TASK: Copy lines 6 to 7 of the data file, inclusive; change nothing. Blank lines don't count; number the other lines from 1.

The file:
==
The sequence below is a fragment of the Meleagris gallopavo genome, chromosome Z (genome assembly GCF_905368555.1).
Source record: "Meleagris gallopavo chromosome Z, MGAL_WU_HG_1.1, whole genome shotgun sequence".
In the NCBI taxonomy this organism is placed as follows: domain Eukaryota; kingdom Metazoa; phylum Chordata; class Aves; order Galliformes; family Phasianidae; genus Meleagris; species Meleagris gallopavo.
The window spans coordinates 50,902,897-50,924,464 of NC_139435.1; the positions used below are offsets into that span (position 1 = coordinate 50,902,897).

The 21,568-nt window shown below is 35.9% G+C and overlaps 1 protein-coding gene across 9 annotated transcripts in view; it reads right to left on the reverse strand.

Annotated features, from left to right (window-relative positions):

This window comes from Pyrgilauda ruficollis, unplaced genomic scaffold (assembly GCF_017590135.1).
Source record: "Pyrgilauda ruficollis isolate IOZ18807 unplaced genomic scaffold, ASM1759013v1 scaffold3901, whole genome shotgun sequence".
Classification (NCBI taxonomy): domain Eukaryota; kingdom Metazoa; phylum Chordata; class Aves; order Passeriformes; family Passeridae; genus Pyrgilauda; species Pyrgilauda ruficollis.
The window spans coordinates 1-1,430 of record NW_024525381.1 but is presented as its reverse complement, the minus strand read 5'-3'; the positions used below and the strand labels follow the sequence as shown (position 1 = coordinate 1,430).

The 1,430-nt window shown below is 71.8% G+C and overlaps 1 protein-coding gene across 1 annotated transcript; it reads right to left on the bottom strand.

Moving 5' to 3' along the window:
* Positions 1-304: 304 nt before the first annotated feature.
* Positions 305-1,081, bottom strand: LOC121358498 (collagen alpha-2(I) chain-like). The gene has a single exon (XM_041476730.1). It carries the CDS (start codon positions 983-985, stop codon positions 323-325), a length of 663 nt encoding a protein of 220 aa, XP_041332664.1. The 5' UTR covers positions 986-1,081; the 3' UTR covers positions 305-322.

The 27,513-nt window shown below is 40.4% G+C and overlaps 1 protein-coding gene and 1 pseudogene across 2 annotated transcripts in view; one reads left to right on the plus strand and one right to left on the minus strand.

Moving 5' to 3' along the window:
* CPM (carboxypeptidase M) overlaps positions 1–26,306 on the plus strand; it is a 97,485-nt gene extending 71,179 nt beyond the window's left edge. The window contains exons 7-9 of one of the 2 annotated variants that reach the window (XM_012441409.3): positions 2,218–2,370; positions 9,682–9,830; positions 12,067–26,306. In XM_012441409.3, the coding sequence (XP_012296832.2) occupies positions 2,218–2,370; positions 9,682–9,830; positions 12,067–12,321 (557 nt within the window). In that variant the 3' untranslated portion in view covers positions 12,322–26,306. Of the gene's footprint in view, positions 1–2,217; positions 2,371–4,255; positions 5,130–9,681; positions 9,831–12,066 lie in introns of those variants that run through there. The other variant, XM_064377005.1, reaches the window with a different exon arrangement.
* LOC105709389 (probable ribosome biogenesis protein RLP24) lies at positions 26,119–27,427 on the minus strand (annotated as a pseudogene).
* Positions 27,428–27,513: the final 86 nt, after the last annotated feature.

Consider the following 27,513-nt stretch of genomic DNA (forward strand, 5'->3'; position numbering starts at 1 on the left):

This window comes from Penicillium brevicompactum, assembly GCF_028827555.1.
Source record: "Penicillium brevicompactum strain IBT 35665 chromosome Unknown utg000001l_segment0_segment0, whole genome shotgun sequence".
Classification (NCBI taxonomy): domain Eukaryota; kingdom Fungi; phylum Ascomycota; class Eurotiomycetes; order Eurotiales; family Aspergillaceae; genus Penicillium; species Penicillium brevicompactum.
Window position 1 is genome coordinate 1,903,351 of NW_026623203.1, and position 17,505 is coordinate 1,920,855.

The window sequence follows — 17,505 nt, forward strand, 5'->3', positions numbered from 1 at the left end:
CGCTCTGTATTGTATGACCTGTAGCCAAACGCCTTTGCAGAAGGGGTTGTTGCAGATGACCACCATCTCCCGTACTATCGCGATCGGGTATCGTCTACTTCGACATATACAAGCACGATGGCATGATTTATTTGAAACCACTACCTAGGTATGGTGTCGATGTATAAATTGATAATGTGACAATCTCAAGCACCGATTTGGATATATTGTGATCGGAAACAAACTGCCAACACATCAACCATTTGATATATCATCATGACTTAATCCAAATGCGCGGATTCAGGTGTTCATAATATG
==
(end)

Annotated features, from left to right (window-relative positions):

This window comes from Pyrgilauda ruficollis, unplaced genomic scaffold (assembly GCF_017590135.1).